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Coalition for the Standardization of Geni Naming Conventions

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This project aims to provide accurate naming conventions for specific places and times.

General Rules

1. Use ordinary case. Do not enter surnames in all uppercase. Here is the place to change your personal settings so that your Birth Surnames shows in CAPS even when entered in ordinary case.

2. Try to get the Default name as close to the original name as possible, taking into account the original language/ dialect and time period. (Cut & paste from Wikipedia etc can provide the appropriate diacritical marks if they aren't a function on your keyboard.)

3. Use the Display Name field for the modern version / translation / transliteration in your own language.

4. A person's birth surname should to be entered in the "Birth Name" field & surname changes that occurred after the birth surname, should be entered in the “Last Name / Surname” field. It is possible for each user to change their name preferences to show only maiden / Birth Surnames instead of Last Names. Here is the place to change your settings to only view the Birth Surname

5. Don't fabricate facts without evidence eg don't provide married names for women in eras / cultures where they didn't use them. Add sources to validate your data wherever you can.

AREA SPECIFIC RULES

Canada

China

Geni has recently released an entire system for Chinese names. Most importantly surnames now appear before given names, if they are entered under the Chinese tab. For details, see:

Croatia

Please refer to Hrvatski portal - Pitanja i odgovori/Croatian portal - Questions and answers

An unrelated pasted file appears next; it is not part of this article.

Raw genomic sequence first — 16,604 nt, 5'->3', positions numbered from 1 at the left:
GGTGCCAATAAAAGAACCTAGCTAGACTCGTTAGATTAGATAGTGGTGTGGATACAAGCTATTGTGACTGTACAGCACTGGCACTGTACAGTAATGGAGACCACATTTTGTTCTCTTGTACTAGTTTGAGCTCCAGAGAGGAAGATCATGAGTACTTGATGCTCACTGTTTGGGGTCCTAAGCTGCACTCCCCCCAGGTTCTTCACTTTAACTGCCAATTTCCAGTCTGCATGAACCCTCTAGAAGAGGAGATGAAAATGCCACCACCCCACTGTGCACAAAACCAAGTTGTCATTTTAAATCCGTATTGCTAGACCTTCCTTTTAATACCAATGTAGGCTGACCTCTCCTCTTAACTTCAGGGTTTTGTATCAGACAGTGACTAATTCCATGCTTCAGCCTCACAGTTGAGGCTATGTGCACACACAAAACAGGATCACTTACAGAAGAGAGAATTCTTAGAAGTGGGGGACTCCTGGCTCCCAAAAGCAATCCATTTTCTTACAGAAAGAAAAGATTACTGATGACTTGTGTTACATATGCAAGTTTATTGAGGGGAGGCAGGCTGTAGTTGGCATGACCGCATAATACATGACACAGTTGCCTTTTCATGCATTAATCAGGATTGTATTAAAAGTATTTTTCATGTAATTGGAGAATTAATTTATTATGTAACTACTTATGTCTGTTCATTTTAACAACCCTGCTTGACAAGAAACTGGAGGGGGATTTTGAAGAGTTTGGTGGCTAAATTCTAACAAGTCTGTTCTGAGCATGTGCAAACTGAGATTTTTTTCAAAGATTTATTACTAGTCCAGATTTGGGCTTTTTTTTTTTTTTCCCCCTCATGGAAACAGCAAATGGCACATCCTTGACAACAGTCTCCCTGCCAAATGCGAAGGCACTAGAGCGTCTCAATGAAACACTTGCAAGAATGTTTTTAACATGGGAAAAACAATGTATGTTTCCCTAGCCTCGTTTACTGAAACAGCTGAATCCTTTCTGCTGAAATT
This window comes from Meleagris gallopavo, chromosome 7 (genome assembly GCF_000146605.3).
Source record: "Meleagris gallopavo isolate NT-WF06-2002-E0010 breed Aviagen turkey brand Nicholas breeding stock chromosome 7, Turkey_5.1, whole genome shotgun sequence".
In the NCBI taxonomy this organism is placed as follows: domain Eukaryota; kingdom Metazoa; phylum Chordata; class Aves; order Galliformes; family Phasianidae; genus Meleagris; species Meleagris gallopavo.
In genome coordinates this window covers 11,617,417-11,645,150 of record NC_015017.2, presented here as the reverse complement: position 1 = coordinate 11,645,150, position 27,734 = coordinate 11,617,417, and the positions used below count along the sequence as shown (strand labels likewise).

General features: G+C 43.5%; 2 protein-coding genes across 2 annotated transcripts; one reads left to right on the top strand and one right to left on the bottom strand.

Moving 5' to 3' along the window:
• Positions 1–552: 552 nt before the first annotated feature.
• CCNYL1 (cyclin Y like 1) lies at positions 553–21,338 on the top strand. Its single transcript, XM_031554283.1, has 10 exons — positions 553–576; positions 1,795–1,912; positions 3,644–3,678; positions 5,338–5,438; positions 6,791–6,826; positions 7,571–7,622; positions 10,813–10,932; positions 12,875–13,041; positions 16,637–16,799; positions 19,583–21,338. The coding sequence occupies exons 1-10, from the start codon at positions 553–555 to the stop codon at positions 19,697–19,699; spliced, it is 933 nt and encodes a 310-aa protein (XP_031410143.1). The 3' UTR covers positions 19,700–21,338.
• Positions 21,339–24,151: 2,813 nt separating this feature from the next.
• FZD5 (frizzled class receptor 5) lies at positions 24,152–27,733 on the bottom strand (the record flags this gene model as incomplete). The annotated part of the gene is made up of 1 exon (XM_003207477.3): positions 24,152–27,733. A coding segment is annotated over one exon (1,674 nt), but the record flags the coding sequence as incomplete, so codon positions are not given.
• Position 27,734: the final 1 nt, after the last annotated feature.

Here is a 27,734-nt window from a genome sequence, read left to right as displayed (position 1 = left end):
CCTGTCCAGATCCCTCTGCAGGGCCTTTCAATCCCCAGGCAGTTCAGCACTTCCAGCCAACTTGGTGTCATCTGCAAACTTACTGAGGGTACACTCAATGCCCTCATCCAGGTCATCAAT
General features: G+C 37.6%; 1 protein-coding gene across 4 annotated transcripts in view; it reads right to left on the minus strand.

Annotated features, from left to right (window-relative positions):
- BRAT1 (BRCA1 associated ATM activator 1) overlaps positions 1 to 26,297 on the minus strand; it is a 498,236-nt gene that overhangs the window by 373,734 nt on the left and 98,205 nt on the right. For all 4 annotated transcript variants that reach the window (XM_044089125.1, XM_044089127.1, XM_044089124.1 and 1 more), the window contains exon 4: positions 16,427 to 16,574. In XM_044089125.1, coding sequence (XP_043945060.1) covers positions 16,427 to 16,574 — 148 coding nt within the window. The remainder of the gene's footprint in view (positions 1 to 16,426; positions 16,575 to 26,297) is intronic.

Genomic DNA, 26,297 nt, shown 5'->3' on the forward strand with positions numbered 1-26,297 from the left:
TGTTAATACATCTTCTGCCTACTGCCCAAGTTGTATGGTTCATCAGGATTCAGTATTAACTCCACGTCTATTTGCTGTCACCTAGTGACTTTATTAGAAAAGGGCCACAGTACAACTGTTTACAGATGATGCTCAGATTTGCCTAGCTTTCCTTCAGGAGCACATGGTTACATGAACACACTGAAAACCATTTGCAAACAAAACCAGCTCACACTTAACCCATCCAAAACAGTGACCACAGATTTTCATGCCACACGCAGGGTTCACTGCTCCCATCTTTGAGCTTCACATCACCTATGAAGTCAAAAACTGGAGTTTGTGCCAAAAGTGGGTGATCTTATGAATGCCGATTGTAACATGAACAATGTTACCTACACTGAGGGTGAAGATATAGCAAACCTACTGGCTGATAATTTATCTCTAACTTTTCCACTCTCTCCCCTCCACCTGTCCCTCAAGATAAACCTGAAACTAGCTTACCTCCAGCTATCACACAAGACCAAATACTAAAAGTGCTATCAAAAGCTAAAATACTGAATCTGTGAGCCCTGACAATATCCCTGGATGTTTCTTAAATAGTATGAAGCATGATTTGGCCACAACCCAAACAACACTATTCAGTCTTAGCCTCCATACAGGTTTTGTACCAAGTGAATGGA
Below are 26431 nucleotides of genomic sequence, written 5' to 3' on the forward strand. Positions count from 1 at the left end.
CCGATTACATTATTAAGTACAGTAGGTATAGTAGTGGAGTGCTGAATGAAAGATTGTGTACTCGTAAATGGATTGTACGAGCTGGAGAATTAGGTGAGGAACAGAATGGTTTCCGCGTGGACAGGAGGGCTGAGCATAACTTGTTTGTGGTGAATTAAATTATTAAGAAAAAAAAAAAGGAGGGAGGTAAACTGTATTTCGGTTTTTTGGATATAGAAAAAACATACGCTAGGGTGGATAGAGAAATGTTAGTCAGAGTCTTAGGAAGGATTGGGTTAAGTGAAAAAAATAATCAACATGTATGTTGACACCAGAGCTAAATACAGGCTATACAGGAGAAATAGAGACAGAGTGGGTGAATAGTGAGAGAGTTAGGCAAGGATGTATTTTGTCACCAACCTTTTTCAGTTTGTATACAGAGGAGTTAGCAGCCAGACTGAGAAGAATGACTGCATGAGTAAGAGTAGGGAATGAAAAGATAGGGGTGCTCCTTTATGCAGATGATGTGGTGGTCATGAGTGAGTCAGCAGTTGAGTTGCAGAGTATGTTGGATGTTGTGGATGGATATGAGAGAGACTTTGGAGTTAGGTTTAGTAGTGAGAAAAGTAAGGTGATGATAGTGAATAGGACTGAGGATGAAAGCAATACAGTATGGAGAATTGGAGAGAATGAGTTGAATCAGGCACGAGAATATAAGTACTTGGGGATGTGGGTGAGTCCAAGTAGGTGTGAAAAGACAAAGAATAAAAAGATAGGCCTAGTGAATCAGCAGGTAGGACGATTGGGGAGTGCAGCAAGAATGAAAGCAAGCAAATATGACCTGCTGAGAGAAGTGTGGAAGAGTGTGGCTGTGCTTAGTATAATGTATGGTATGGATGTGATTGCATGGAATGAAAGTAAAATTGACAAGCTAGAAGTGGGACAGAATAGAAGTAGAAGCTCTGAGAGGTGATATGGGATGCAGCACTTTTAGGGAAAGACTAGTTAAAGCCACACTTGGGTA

Estonia

http://www.geni.com/projects/Estonian-principles-of-entering-data

Finland

As Finnish names to a large extent contained patronymics, please see https://wiki.geni.com/index.php/Patronymics#Finnish_Names_on_Geni

Malaysia

This convention will focus more on the Malay Muslim from Malaysia. However it may also be applied by any other profile not only from Malaysia but also include Brunei, Indonesia, Thailand, Singapore, and any that practice the same naming system.

Native American

https://wiki.geni.com/index.php/Naming_Conventions#Native_American_Names_Guidance_Naming_Conventions:

Netherlands

https://wiki.geni.com/index.php/Nederlands_Portaal/Naamgeving_op_Geni

Norway

Russia

Scotland

1. Scottish women did not generally use married names before about 1600 (when they began copying the English about the time the Stewarts succeeded in the Tudors in England). The custom of using married names began with the nobility and spread downwards. In some rural parts of Scotland, married names did not come into use until the 19th century.

2. In Scotland, territorial designations are part of the surname, & do not go into the Suffix field. The surname, including the territorial designation, is properly used by the head of the family, his wife, oldest son, and all daughters. Younger sons use the surname alone, unless they acquire their own property. Look at primary sources to determine whether someone used a territorial designation; & remember that a place name is only a territorial designation when a person is "of" a place. If they are "in" or "at" then it's a mere description of residence. See Territorial Designations, the correct form.

"of that Ilk" (Ilk is always capitalized) is a territorial designation that means "of the same name or place". So, the surname and territorial designation are the same. This is common when the surname is taken from a place name eg the surname Moncreiffe of Moncreiffe could be Moncreiffe of that Ilk.

It is also used by chiefs of the name who don't have a landed estate. For example, Mackintosh of Mackintosh could be Mackintosh of that Ilk.

You have to know which form the person prefers, duplication or "of that Ilk". In general, Lowland families prefer of that Ilk and Highland families prefer duplication. It’s a good idea to look up the current chief in Wikipedia then use his preferred form for his ancestors.

3. A Scottish Lord (of Parliament) is the equivalent of an English Baron. A Scottish (feudal) Baron is the approximate equivalent of an English Lord of the Manor. In other words, the titles are (loosely) reversed. See Barons in Scotland usage.